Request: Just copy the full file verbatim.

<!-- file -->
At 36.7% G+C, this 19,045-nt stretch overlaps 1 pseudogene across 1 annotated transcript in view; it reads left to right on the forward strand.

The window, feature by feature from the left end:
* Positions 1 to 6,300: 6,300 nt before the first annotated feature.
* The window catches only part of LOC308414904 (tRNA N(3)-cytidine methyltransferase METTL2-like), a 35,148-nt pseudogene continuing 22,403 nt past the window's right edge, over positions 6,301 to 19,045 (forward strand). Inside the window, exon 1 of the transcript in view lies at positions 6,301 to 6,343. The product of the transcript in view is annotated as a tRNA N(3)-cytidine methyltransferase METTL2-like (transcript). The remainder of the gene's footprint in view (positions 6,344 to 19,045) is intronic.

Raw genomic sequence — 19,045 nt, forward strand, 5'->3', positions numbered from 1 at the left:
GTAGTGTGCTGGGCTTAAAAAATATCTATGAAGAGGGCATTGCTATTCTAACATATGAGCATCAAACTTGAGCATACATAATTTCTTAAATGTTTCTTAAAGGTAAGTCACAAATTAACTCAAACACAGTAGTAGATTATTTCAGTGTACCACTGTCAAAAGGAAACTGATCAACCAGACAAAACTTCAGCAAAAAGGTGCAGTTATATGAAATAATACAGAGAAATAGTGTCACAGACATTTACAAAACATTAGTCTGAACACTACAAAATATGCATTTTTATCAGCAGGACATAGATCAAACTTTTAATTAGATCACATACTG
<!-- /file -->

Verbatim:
At 36.7% G+C, this 19,045-nt stretch overlaps 1 pseudogene across 1 annotated transcript in view; it reads left to right on the forward strand.

The window, feature by feature from the left end:
* Positions 1 to 6,300: 6,300 nt before the first annotated feature.
* The window catches only part of LOC308414904 (tRNA N(3)-cytidine methyltransferase METTL2-like), a 35,148-nt pseudogene continuing 22,403 nt past the window's right edge, over positions 6,301 to 19,045 (forward strand). Inside the window, exon 1 of the transcript in view lies at positions 6,301 to 6,343. The product of the transcript in view is annotated as a tRNA N(3)-cytidine methyltransferase METTL2-like (transcript). The remainder of the gene's footprint in view (positions 6,344 to 19,045) is intronic.

Raw genomic sequence — 19,045 nt, forward strand, 5'->3', positions numbered from 1 at the left:
GTAGTGTGCTGGGCTTAAAAAATATCTATGAAGAGGGCATTGCTATTCTAACATATGAGCATCAAACTTGAGCATACATAATTTCTTAAATGTTTCTTAAAGGTAAGTCACAAATTAACTCAAACACAGTAGTAGATTATTTCAGTGTACCACTGTCAAAAGGAAACTGATCAACCAGACAAAACTTCAGCAAAAAGGTGCAGTTATATGAAATAATACAGAGAAATAGTGTCACAGACATTTACAAAACATTAGTCTGAACACTACAAAATATGCATTTTTATCAGCAGGACATAGATCAAACTTTTAATTAGATCACATACTG